Now there are new draft plans for the canal that the council is currently consulting on. They have identified a number of specific development areas that includes Wester Hailes. It’s important that people in Wester Hailes make their voices heard. Do you agree with the plans? Have you got ideas and suggestions for the Wester Hailes hub or the other areas included? You can read the summary report by clicking here. If you want to take part in the consultation, you can use the link here to read the more detailed report and add your comments.
There’s a chance to get involved in canal celebrations this Saturday at the Canal Festival over at Fountainbridge. It’ll be a great family day out with raft races, free boat trips, music, stalls, BBQ, and much more! It starts at 12pm and is on until 5.00pm. You’ll find the Canal Festival at the Lochrin Basin on the Union Canal and at Edinburgh Quay, near Cargo Bar.
photo by Kevin Walsh
Its not the first time that Wester Hailes has been hit by heavy snow although this is probably the worst conditions there have been for many years! The Sentinel reported on the weather conditions but also took action when it was needed. Back in 1987, they set up a help line to make sure that those who were struggling with the extreme conditions received the practical help and support they needed. From hot meals to mending burst pipes, the Sentinel and the Rep Council co-ordinated the emergency response. The Lothian Regional Council provided funds of £100,000 for voluntary groups who were helping others across the city. You can read about the Sentinel’s efforts by clicking here .
We’ve also brought you the following picture, taken in February 2001. Snow storms created wide spread chaos with roads blocked and trains stuck in drifts. Swans looking for food ended up on the tow path pecking at the buds on the newly planted trees along the canal.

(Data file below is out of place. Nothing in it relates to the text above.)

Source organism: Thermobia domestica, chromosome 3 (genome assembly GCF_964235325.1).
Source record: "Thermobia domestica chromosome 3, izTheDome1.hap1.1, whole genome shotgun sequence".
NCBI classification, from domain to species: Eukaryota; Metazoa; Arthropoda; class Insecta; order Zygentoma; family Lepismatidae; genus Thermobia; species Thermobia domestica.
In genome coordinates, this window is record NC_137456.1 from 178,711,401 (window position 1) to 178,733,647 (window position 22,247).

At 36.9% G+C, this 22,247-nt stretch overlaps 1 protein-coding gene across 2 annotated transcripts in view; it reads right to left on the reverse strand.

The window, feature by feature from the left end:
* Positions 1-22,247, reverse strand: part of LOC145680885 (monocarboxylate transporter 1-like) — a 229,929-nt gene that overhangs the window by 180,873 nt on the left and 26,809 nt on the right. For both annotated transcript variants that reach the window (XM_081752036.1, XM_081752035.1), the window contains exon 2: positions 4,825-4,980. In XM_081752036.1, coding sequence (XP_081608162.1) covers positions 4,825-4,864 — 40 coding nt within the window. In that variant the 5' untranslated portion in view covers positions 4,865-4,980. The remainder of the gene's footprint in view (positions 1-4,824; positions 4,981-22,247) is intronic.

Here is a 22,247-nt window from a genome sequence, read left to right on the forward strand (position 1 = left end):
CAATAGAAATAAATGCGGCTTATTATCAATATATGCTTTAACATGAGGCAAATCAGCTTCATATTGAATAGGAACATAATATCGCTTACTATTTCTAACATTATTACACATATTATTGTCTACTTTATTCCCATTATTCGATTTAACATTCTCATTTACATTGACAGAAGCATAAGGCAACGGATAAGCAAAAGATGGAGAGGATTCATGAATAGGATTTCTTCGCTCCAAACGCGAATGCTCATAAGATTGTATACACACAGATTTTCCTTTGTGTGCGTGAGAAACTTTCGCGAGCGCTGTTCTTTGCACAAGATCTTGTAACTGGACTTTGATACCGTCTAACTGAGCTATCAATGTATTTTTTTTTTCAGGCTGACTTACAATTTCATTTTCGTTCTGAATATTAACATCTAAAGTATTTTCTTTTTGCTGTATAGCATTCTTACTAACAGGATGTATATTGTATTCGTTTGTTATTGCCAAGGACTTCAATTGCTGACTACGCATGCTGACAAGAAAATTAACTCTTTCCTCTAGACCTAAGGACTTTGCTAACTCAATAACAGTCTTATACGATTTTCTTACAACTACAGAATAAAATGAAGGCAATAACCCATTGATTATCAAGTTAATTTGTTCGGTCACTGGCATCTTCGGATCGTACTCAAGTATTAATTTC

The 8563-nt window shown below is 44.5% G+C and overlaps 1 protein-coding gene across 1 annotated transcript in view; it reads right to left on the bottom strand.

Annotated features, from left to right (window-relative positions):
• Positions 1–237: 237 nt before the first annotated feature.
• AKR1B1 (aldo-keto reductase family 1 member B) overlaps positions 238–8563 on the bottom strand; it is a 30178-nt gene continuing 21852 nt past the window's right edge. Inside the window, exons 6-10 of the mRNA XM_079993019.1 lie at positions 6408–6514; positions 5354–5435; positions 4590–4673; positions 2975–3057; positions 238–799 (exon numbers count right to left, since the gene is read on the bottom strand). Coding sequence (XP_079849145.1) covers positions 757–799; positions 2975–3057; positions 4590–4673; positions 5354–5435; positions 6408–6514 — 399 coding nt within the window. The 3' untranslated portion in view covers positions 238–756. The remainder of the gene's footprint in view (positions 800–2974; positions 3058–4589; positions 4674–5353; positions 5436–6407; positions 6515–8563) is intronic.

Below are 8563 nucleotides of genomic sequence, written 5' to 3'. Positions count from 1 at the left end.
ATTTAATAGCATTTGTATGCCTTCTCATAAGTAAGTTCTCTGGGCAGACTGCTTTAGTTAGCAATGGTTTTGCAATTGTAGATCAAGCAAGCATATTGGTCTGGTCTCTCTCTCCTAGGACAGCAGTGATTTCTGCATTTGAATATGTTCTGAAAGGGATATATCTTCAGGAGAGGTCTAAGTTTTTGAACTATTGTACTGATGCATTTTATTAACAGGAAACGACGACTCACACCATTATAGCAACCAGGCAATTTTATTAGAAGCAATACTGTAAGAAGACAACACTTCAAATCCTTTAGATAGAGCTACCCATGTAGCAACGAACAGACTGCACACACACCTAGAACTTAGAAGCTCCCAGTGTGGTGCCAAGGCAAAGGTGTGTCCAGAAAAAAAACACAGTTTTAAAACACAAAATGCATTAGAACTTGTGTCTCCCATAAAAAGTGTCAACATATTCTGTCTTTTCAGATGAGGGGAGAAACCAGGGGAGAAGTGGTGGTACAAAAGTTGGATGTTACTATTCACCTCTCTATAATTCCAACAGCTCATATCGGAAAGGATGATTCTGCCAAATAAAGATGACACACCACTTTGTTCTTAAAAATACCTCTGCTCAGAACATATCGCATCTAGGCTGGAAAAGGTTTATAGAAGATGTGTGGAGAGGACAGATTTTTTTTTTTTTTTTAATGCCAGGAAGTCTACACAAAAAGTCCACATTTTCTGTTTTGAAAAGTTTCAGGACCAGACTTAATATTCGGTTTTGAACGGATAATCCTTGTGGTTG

photo by Kevin Walsh
Finally, here’s another snowy scene. We’re not sure when this was taken but as you can see, it was definitely in winter! If you have more information about this photo, it would be great to hear from you.
photo by Kevin Walsh
A wide group of organisations are planning to celebrate the 10th anniversary of the re-opening of the Union Canal. A weekend of events has been organised, including a flotilla of boats that will travel the length of the canal over the weekend. They should be arriving in Wester Hailes around 10AM on Saturday 25th September so remember to look out for them then. The Wester Hailes section was not officially open until the following year, 2001 but that doesn’t mean we can’t join in with this round of celebrations!
The Union Canal was officially opened in 1823 although the original idea of a canal linking Edinburgh to Falkirk was first suggested in 1793. The new canal joined Edinburgh to the Forth and Clyde Canal, linking Edinburgh to Glasgow, thus “uniting” the two cities. The Union Canal is known as a contour canal as it makes its way to Falkirk without any locks, using tunnels and viaducts instead. When it was first built it was 31.5 miles long and could take boats of up to 69 feet long.
Unfortunately, despite its initial success, the canal became a victim of history for of course, the railway was to become the more popular and faster way of transporting goods. In 1842 the Edinburgh & Glasgow railway opened and the canal’s demise was sealed. Its use steadily declined although commercial traffic continued until 1933. The Union Canal was officially closed in 1965. When plans for housing in Wester Hailes were considered, it was felt that the safest option was to infill the section of canal that went through the area.
However, a growing body of support for restoring the Union Canal along with the Forth and Clyde Canal began to pick up pace. The Millennium Link project included funding from the European Union and the Millennium Commission and cost £84 million. It faced considerable structural challenges including the 1.7 kilometres of new waterway that had to be dug at Wester Hailes. The work started in late 1998 and included dredging, the renovation of old locks, repairing banks and improving the towpath. The last project to be completed was the new Wheel at Falkirk that was built to transport the boats from the level of one canal to the other.
These pictures are taken from 2001 when the Wester Hailes section was opened from Calders to Kingsnowe. Ribbons were cut at both ends to mark the occasion and a huge crowd turned out to celebrate.
photo by Kevin Walsh 2001
photo by Kevin Walsh 2001